The increasing weight of PORs in patients’ health care decision making has led to a growing number of research studies on PORs and PRWs [, ]. Some scholars have advocated for giving more scientific values to PORs [ , ]. Others have evaluated the quality of PRWs and examined public perceptions and use of PRWs [ , , , ]. They concluded that the research on and usage of PRWs was limited [ , ]. To date, no systematic review of POR studies was available. Accordingly, we conducted a systematic review with the aims to synthesize existing studies on PORs by summarizing study characteristics, research design, analytical methods, and major findings. We have depicted the trend of POR research, identified literature gaps, and made recommendations for future research.
Inclusion and Exclusion Criteria
On the basis of the research objectives mentioned above, we listed the following search criteria before we started the literature search. The inclusion criteria were as follows: (1) studies that focused on PORs of physicians or hospitals, (2) studies that reported qualitative or quantitative results from analyses of PORs, and (3) peer-reviewed studies written in English. The exclusion criteria were (1) studies that did not report empirical outcomes from analyses of PORs and (2) editorials, reviews, or commentaries. Excluded studies were, for example, focused on physicians’ responses to online reviews , reported innovative methods for analyzing PORs without reporting the analytical results [ , ], or focused on characteristics of the patients who had used PRWs without reporting POR-related outcomes [ , ].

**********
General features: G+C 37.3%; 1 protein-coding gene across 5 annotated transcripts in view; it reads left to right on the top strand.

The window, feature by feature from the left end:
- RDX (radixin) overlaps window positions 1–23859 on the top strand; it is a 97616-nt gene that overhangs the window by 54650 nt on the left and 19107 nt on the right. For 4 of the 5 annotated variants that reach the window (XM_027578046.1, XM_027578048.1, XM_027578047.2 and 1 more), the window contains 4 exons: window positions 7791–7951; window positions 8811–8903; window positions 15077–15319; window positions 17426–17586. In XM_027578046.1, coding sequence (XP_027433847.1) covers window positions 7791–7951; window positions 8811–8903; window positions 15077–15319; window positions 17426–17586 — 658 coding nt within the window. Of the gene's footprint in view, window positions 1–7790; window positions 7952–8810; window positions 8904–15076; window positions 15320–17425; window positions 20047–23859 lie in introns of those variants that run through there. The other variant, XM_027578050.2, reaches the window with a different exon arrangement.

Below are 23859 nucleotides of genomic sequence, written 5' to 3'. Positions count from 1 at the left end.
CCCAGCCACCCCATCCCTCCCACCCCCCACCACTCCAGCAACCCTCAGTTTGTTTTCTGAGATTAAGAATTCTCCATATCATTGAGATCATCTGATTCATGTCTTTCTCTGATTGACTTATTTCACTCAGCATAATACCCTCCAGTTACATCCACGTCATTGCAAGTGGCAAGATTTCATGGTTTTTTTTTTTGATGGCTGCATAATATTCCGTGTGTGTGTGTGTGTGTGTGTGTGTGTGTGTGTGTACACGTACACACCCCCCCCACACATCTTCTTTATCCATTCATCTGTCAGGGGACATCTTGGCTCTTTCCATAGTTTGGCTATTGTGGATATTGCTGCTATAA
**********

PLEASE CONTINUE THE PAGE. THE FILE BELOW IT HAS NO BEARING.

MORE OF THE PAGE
Data Sources and Selection
Following the principles of Preferred Reporting Items for Systematic Reviews and Meta-Analyses , we searched the major databases of PubMed, EMBASE, CINAHL, and Science Direct in January 2019. Search terms from previously published studies were used [ , , ], including rating sites (websites), review sites (websites), online reviews (ratings), doctor (physician and hospital) ratings, and patient reviews (ratings). As shown in , the initial search identified 2837 articles. After reviewing the titles and abstracts to determine relevance and removing duplicates, 90 articles were further reviewed by reading full texts. A total of 48 articles that met the inclusion and exclusion criteria were identified for detailed review. Next, we searched the reference sections of the 48 articles and consulted experts in the field to identify additional articles by hand search, resulting in 26 additional articles for review. After removing duplicates, we identified 69 articles or 63 studies to include in the review. Articles that reported findings based on the same data source, similar design, and research questions were counted as one study. The systematic review protocol was registered in PROSPERO: International Prospective Register of Systematic Reviews.